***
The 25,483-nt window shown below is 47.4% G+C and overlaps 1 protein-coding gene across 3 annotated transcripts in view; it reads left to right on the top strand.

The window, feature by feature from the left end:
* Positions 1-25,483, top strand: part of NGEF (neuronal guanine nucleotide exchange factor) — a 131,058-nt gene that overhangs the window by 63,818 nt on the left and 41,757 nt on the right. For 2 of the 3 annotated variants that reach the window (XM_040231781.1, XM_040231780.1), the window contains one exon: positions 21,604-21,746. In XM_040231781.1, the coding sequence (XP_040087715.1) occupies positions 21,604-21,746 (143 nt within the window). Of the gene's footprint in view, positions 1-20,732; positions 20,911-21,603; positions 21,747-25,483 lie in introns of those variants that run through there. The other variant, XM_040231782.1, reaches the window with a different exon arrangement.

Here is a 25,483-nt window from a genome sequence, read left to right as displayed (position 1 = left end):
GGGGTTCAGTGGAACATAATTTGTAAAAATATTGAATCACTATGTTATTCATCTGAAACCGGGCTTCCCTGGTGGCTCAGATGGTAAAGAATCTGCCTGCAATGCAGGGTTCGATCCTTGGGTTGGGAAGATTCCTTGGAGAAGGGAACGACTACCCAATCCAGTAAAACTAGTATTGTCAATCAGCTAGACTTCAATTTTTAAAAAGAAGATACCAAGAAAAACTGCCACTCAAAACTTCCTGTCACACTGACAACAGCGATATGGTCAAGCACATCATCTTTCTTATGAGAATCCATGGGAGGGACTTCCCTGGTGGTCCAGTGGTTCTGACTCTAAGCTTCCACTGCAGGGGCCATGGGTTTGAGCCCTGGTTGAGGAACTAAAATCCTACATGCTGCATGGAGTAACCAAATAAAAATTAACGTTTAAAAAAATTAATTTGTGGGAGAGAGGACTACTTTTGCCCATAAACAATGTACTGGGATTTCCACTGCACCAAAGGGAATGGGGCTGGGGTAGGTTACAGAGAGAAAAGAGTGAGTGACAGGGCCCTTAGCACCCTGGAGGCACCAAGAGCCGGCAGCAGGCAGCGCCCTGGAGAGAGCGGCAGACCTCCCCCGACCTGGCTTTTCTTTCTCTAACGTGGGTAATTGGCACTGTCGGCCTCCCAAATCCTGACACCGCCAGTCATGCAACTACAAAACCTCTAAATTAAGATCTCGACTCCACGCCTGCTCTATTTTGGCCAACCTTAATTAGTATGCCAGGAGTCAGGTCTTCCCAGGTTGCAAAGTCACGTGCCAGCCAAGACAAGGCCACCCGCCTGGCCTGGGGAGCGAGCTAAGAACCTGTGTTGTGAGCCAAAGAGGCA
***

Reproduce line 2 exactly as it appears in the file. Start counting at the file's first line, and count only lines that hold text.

The window, feature by feature from the left end: